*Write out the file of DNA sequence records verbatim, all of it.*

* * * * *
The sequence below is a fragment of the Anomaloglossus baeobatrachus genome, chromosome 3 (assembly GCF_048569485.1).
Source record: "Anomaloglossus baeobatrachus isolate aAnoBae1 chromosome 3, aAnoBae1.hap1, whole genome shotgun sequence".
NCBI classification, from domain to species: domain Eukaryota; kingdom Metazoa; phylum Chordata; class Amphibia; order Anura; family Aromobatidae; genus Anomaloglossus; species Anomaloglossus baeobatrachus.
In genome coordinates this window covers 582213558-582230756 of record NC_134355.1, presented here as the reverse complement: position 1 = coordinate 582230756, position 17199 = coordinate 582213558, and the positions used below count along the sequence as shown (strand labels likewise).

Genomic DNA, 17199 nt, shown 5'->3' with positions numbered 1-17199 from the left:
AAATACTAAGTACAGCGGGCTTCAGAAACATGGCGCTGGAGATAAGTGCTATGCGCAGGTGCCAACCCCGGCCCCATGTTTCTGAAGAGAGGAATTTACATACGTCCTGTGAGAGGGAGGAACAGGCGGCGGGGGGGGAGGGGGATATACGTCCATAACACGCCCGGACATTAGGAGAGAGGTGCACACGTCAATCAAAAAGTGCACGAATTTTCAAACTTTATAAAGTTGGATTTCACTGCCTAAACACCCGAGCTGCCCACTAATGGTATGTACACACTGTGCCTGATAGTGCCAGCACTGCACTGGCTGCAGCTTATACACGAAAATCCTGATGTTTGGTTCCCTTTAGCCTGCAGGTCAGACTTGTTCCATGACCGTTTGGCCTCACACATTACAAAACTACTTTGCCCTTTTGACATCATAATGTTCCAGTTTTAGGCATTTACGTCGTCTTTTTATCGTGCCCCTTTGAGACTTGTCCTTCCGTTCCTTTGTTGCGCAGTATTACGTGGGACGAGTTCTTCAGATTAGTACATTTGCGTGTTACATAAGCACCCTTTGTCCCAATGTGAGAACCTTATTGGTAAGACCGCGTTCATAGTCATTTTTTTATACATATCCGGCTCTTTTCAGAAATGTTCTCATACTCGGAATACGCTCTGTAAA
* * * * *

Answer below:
The sequence below is a fragment of the Anomaloglossus baeobatrachus genome, chromosome 3 (assembly GCF_048569485.1).
Source record: "Anomaloglossus baeobatrachus isolate aAnoBae1 chromosome 3, aAnoBae1.hap1, whole genome shotgun sequence".
NCBI classification, from domain to species: domain Eukaryota; kingdom Metazoa; phylum Chordata; class Amphibia; order Anura; family Aromobatidae; genus Anomaloglossus; species Anomaloglossus baeobatrachus.
In genome coordinates this window covers 582213558-582230756 of record NC_134355.1, presented here as the reverse complement: position 1 = coordinate 582230756, position 17199 = coordinate 582213558, and the positions used below count along the sequence as shown (strand labels likewise).

Genomic DNA, 17199 nt, shown 5'->3' with positions numbered 1-17199 from the left:
AAATACTAAGTACAGCGGGCTTCAGAAACATGGCGCTGGAGATAAGTGCTATGCGCAGGTGCCAACCCCGGCCCCATGTTTCTGAAGAGAGGAATTTACATACGTCCTGTGAGAGGGAGGAACAGGCGGCGGGGGGGGAGGGGGATATACGTCCATAACACGCCCGGACATTAGGAGAGAGGTGCACACGTCAATCAAAAAGTGCACGAATTTTCAAACTTTATAAAGTTGGATTTCACTGCCTAAACACCCGAGCTGCCCACTAATGGTATGTACACACTGTGCCTGATAGTGCCAGCACTGCACTGGCTGCAGCTTATACACGAAAATCCTGATGTTTGGTTCCCTTTAGCCTGCAGGTCAGACTTGTTCCATGACCGTTTGGCCTCACACATTACAAAACTACTTTGCCCTTTTGACATCATAATGTTCCAGTTTTAGGCATTTACGTCGTCTTTTTATCGTGCCCCTTTGAGACTTGTCCTTCCGTTCCTTTGTTGCGCAGTATTACGTGGGACGAGTTCTTCAGATTAGTACATTTGCGTGTTACATAAGCACCCTTTGTCCCAATGTGAGAACCTTATTGGTAAGACCGCGTTCATAGTCATTTTTTTATACATATCCGGCTCTTTTCAGAAATGTTCTCATACTCGGAATACGCTCTGTAAA